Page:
“Becky Hammon Can Coach Basketball. Period.”

Becky Hammon is the first full-time assistant coach in any of North America’s four major male sports leagues. She’s coached for the San Antonio Spurs since 2014.

San Antonio Spurs Assistant Coach Becky Hammon made headlines recently interviewing for several open head coach positions around the NBA. The idea of a head coaching candidate emerging from the ranks of San Antonio’s staff is hardly surprising. In fact, all FOUR finalists for the recently-filled Milwaukee Bucks job are Spurs alumnus.

The last four years has seen Hammon laser a white-hot pinhole through the glass ceiling of the testosterone-filled American sporting establishment. Hammon became the first full-time female assistant coach for any of North America’s “big four” major sports associations (NFL, NHL, NBA, MLB) when she joined the Spurs coaching staff in 2014. Since then, her career arc has trended sharply upward and she recently became the first woman to interview for open NBA head coaching positions in Milwaukee and New York and she remains under consideration for the vacant Detroit Piston job.

Inevitably, the prospect of the league’s first female head coach has generated considerable dialogue in the “hot take” driven male-dominant world of sports punditry. Even in those circles, it’s nigh impossible to debate Hammon’s qualifications, given her successful four-year apprenticeship under Spurs Head Coach Gregg Poppovich — the man generally considered to be the finest head coach and leader in the league.

But with Hammon, as opposed to the other three Spurs assistant coaches considered alongside her for the Milwaukee job, the external dialogue about her candidacy centers less on CV and more on the extra X….As in, the extra X chromosome Hammon was born with — comparatively speaking — and for many this development is as frustrating as it is unfair. And yet still, Hammon stands on the cusp of becoming the first female head coach in NBA history.

An Open Letter About Female Coaches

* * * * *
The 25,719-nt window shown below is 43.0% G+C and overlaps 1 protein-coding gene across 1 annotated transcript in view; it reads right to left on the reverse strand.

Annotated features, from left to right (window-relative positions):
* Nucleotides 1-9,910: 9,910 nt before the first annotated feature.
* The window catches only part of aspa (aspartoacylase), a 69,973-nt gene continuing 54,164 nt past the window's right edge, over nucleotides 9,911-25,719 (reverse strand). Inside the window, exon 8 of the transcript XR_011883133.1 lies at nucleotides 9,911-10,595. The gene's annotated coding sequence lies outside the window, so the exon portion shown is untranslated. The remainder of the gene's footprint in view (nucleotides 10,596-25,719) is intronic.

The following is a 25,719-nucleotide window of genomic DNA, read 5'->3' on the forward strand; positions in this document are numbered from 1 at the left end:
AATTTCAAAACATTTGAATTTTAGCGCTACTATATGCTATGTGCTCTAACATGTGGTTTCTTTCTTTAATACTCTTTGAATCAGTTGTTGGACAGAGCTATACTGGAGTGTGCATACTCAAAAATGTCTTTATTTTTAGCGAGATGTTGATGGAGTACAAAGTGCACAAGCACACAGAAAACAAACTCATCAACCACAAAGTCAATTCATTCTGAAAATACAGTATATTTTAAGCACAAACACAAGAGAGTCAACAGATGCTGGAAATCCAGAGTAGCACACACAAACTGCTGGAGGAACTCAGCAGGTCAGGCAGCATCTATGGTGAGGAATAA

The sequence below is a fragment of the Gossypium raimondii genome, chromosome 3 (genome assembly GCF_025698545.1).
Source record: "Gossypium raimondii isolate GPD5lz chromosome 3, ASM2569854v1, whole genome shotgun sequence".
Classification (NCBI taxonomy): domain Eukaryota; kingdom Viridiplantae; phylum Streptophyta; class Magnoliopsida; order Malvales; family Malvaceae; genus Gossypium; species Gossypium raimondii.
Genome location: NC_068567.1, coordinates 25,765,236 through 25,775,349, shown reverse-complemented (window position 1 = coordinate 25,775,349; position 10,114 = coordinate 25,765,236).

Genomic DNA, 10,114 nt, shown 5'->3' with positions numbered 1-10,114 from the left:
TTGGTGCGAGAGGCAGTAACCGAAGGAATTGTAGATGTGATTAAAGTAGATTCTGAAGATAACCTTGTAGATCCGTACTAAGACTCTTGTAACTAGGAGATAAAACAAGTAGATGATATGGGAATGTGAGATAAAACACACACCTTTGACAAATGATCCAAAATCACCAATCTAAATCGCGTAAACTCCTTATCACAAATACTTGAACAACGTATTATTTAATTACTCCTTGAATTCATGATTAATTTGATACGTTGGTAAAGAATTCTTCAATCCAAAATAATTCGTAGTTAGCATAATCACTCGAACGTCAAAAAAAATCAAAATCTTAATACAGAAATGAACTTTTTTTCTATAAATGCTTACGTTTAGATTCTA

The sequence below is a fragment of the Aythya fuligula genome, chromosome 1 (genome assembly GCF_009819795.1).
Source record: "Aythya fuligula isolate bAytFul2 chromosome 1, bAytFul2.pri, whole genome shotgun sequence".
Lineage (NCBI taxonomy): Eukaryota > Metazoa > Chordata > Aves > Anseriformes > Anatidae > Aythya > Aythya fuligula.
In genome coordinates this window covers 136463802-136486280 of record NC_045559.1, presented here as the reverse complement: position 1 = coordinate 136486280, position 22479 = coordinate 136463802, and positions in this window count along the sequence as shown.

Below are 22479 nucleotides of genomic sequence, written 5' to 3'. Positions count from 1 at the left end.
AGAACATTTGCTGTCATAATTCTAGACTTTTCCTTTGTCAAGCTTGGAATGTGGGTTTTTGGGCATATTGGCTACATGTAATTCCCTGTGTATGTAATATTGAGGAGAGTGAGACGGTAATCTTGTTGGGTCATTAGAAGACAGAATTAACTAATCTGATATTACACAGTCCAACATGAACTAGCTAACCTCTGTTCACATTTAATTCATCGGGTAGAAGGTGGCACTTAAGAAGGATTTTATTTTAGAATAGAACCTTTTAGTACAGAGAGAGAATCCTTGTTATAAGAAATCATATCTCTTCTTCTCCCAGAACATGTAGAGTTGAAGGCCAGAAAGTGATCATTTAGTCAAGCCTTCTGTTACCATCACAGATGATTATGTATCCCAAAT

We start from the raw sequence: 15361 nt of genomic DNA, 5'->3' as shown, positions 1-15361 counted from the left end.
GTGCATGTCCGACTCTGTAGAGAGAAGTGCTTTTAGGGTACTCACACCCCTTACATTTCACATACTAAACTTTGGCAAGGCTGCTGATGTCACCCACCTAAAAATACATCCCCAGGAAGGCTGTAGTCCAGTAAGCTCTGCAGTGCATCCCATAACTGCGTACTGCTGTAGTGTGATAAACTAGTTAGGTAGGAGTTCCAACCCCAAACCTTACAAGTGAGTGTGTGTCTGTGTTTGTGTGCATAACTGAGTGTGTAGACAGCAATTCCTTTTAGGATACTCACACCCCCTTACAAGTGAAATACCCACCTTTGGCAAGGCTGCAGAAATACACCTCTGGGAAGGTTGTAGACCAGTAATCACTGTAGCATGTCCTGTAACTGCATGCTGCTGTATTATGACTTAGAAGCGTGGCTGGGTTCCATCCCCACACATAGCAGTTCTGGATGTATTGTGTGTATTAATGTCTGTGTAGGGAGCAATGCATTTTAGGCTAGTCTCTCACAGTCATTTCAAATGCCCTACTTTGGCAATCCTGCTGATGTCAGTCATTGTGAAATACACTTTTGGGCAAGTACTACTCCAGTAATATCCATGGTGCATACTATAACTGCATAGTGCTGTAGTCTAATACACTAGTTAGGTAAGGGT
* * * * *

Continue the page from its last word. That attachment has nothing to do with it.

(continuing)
Hammon’s candidacy received a boost in the form of an open letter published by one of her star players – 37-year-old Spurs Power Forward Pau Gasol, who recently published a first-person “Open Letter About Female Coaches” on the athlete-driven media outlet “The Players Tribune”. Gasol says that Hammon has made an outsized impact on Gasol over their time together at the Spurs, and he felt compelled to write his open letter after hearing several “ridiculous” arguments about the viability of a female coach in the male-driven NBA. In the letter, Gasol rails against pre-conceived gender notions and disassembles common stereotypes while passionately backing Hammon’s candidacy for open head coach positions:

“I’ve played under two of the sharpest minds in the history of sports, in Phil Jackson and Gregg Poppovich. And I’m telling you: Becky Hammon can coach. I’m not saying she can coach pretty well. I’m not saying she can coach enough to get by. I’m not saying she can coach almost at the level of the NBA’s male coaches. I’m saying: Becky Hammon can coach NBA basketball. Period.”

San Antonio Spurs All-Star Forward Pau Gasol is not the typical NBA star. He speaks four languages and has travelled to over 50 countries. He’s closer to 40 than he is to 30. His youth was split between Spain and Memphis, TN and he’s lived in San Antonio for the last three years. Pau used his vast and unique life experience to frame his open letter on female coaches which is supportive both of Spurs Assistant Coach Becky Hammon in particular — and the prospect of female head coaches in the NBA in general.

A Spanish National, Pau grew up in a Barcelona household headed by parents who occupied inverted gender-normative roles. Pau’s mother was an esteemed surgeon known across Europe for her skill proficiency. She brought home the majority of the bread in the Gasol household. Pau’s father, on the other hand, was a part-time nurse and a constant presence in the daily lives of Pau and his brother Mark. Gasol said that the happy household provided daily object lessons to Pau about the farcical nature of commonly-held gender stereotypes and the reactions that occur in response to people thriving in non-normative gender roles.

“I remember how people would often mistake my father as the doctor and my mom as the nurse — it happened more often than it should have, in my mind. To me, that my mother was a successful doctor … this was just the norm. And don’t get me wrong: I admired my dad’s hard work and job as well. But I grew up knowing that my mom got into a more rigorous school and program, and thus she had the more prominent job. That wasn’t weird, or a judgment in any direction. It was just the truth. And we never really thought twice about it.Growing up, my brothers and I always admired this standard set by our parents,” Gasol wrote.